I am very irritable and highly critical of people.” This confession shows that our hectic, everyday lives, leave us with little time to stop, think, and just enjoy the moment.
This state-of-mind contributes to constant stress, and leaves us with little or no respect for other people and self. This symptomatic moving away from respect and courtesy towards self-centred anger is common in today’s society and often affects our road behaviour.
When we are irritated, our brain and nervous system are triggered and we experience the so-called ‘fight or flight reaction’. This is a physiological reaction and it helps when we are knowledgeable and can identify this reaction to stress, as it influences the whole body.
Are your goals being hindered?
Do you find that you are filled with the fruit of the Spirit, especially love, patience and self-control as described in Galatians 5:22? Or are you irritable, critical and impatient? Usually our irritations start when we perceive people or situations preventing us from reaching our goals. When you are on the road and start to feel frustrated, identify the goals that are under threat and have a contingency plan ready. For example if you goal is to get to work early, but heavy traffic is blocking it, plan a different route, or time, to leave home.
Taking care of body, soul and spirit
Physical illness and exhaustion could be another cause for irritability as it contributes to low levels of tolerance and frustration. Sufficient rest is essential for calming your physiological and psychological system and prevent unnecessary exhaustion.
You need to deal with the everyday frustrations immediately because it has the potential to ruin your life. This is often rooted in feelings of rejection, un-forgiveness, bitterness, humiliation, failure, shame, fear, etc.
We are soul, spirit and body. The soul is the mind and emotions are the will; the body is the physical, anatomical and physiological component. It is important to be aware of your physiological reaction when you become stressed, anxious and irritable.
Thankfulness to God
Make time in your day to exercise, sleep and eat nutritiously. It is important to do self-care, take a long bubble bath, go for a walk, read a magazine, or spend time in prayer. Make it a habit of identifying your negative thoughts and replace them with positive thoughts. (Phil 4:8). Start a gratitude diary to God, identifying small incidents that you are appreciative for.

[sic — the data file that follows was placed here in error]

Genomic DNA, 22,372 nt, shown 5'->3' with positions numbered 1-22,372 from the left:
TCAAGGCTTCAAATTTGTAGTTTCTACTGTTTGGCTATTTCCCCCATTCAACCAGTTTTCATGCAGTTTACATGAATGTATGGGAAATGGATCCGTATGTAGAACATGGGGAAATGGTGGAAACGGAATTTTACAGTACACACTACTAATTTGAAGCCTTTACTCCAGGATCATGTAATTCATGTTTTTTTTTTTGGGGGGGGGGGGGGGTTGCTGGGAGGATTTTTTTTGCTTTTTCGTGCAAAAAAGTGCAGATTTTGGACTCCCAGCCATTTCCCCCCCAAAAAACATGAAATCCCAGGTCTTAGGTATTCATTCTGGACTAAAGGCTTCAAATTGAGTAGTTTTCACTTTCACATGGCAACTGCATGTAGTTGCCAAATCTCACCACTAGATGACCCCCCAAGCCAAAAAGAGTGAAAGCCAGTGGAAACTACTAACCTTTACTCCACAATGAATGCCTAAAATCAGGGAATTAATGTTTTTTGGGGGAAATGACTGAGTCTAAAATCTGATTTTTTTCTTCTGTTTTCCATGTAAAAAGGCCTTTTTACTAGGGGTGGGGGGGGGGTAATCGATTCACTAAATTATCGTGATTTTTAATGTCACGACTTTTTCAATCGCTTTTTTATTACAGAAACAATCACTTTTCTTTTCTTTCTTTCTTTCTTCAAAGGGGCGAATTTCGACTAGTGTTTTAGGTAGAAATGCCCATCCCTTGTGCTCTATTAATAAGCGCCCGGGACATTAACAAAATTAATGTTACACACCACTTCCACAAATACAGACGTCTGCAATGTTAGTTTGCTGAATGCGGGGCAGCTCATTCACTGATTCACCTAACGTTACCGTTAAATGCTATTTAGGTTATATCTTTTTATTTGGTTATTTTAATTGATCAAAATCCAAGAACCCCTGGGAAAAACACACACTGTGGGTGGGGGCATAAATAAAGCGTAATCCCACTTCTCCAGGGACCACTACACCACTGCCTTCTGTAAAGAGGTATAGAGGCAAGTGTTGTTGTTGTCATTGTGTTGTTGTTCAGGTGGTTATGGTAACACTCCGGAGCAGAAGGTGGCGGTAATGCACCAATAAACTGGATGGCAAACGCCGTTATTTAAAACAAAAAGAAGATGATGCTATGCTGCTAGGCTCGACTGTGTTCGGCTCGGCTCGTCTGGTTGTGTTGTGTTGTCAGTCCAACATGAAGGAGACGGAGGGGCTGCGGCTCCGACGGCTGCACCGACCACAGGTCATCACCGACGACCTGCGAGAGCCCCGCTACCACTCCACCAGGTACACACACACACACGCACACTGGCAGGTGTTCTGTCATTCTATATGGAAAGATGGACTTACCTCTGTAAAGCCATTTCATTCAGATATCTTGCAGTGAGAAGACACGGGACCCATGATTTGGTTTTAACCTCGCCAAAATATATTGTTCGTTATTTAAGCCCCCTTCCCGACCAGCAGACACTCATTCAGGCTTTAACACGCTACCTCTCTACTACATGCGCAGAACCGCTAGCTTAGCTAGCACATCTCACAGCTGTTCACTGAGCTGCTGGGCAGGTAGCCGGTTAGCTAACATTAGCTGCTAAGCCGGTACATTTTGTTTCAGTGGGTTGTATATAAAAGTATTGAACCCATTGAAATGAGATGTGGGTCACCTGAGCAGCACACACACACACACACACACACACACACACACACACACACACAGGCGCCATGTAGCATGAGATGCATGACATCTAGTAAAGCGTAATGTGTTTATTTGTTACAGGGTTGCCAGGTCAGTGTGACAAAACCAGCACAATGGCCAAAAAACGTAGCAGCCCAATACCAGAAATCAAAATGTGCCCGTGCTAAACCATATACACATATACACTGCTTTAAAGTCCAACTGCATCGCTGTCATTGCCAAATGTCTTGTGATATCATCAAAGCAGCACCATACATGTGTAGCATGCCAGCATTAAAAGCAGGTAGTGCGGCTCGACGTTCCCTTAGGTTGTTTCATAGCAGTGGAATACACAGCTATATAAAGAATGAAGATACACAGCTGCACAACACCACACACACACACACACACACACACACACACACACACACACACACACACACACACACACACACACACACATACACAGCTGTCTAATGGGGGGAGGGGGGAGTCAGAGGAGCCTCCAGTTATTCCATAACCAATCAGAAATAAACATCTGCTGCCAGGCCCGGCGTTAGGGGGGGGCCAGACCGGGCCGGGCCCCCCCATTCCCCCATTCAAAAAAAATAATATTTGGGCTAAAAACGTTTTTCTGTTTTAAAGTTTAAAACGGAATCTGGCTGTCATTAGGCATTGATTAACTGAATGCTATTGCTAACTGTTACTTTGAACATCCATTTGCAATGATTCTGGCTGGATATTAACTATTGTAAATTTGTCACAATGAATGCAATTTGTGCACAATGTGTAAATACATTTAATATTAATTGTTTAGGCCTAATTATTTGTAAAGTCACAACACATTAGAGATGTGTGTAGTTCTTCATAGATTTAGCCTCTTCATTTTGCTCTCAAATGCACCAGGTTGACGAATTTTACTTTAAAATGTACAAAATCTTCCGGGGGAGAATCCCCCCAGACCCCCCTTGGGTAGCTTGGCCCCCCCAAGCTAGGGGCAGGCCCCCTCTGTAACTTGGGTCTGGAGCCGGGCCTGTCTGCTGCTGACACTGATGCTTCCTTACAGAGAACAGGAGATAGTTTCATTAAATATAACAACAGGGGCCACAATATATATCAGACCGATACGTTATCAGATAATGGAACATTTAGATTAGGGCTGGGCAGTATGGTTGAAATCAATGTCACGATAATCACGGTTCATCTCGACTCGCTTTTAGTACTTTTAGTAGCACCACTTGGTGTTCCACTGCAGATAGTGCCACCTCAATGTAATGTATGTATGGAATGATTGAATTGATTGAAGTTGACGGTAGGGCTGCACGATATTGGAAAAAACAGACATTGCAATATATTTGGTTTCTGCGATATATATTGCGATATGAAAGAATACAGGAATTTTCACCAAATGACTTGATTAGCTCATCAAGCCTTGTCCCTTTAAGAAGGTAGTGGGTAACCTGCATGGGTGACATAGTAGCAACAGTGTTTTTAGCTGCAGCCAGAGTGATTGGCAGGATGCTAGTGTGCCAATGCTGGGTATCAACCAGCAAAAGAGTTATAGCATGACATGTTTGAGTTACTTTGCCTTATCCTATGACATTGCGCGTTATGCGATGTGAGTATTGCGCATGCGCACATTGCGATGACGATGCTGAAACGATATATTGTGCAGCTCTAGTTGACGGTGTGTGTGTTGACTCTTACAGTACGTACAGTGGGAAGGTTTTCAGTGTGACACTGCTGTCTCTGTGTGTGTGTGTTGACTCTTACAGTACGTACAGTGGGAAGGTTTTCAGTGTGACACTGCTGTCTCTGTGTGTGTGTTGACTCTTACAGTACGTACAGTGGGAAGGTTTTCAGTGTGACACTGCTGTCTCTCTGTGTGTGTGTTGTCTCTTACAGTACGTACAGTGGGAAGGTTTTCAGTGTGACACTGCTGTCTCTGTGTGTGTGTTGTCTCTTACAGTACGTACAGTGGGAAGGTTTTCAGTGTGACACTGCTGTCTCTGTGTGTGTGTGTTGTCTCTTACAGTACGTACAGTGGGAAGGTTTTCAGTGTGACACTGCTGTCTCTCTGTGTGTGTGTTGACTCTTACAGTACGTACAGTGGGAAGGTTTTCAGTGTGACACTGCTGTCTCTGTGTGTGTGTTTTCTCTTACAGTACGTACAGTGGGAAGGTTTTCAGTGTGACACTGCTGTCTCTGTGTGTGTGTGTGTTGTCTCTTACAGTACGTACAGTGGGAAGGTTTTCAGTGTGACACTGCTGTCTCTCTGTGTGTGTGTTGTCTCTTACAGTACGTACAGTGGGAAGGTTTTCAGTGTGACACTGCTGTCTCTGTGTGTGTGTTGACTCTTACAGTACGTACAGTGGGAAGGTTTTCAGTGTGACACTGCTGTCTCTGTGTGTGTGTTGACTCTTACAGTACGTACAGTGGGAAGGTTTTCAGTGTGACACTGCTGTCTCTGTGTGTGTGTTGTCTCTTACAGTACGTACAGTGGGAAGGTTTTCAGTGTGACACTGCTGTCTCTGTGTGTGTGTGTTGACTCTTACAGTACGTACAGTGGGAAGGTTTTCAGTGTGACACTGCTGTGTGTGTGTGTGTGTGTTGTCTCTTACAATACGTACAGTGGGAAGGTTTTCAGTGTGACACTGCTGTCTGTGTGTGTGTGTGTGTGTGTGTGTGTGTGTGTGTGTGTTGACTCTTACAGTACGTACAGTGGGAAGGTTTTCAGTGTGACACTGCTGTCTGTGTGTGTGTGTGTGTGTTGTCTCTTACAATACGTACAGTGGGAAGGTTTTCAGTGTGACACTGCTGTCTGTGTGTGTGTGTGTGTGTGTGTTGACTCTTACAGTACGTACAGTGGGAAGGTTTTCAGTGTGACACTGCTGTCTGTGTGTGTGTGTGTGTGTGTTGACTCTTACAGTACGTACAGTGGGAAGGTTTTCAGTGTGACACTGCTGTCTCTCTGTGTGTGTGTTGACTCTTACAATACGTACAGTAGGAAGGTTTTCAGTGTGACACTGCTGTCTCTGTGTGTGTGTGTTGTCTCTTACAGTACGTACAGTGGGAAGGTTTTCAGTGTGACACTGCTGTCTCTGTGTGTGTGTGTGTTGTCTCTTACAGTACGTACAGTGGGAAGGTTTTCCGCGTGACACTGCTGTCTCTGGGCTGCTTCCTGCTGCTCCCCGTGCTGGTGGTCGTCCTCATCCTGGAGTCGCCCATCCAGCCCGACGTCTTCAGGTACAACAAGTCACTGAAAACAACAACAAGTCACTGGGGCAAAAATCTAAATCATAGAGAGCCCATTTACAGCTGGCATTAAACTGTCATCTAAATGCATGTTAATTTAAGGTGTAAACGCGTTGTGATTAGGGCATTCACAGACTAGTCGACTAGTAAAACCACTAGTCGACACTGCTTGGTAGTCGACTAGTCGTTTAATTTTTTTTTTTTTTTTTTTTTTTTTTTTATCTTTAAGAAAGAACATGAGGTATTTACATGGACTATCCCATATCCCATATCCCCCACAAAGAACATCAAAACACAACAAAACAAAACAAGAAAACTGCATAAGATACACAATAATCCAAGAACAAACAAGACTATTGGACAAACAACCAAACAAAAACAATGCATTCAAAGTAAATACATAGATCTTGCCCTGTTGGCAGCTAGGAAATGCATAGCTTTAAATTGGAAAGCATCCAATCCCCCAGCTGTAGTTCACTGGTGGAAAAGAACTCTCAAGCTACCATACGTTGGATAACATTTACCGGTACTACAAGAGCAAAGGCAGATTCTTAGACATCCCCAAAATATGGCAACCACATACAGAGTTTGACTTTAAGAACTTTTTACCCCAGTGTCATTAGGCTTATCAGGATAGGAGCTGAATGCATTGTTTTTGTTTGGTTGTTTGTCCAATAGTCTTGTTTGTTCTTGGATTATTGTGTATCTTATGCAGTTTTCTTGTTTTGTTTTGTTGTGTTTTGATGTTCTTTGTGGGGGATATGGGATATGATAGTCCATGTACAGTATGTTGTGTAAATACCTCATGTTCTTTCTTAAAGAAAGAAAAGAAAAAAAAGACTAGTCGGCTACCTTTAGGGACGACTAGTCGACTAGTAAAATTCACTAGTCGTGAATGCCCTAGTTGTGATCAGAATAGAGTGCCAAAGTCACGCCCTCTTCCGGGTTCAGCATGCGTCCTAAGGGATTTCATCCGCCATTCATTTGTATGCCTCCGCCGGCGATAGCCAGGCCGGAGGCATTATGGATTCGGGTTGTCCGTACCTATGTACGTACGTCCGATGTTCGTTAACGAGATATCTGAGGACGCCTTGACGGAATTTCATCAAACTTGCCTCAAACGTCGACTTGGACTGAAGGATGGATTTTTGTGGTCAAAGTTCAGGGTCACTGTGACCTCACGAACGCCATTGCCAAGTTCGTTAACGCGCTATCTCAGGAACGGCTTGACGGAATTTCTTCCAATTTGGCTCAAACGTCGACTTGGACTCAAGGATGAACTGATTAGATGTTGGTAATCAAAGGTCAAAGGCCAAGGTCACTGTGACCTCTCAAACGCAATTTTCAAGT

Thankfulness is the first step into the presence of God. To be thankful is a command, “And let the peace of Christ rule in your hearts, to which indeed you were called in one body. And be thankful.” Col 3:15.
When we approach God with thanksgiving, it results in peace –the peace of God which guards our hearts and minds (Phil 4). Make time to talk to God, read His Word, listen to His voice and refill your spirit. It is important to be proactive in self-care for the mind, the heart and the body, cherish your friends, but more importantly, listen to the Lord’s instruction to “...be still and know that I am God.” Ps 46:10.
Addressing your stress
When you prolong addressing your stress, everything is affected, as well as everybody in your immediate family, friends and work colleagues. Depression, anxiety, post-traumatic stress, burnout or other mental health disorders and physical illnesses like chronic fatigue syndrome, autoimmune illnesses and even allergies may be the end result.
When you realise that you are experiencing increased stress, anxiety and irritability, when you are feeling overwhelmed or no longer have enjoyment for the everyday pleasures, you might need to seek professional help.
Healthy, God-honouring habits
Consistently renew your mind (Rom 12:2). For unruly emotions; you need to trade the spirit of heaviness for a garment of praise (Isaiah 61:3). Ephesians 4:23-24 states that we need to be constantly renewed in the spirit of our mind, for “...the spirit gives life” (2 Cor. 3:6). Seek God’s help to handle irritable behaviour and frustration on all three of these levels.
MARIANNE KRUGER is a Psychologist and part time lecturer at the ICP. For counselling or more info, contact: email@example.com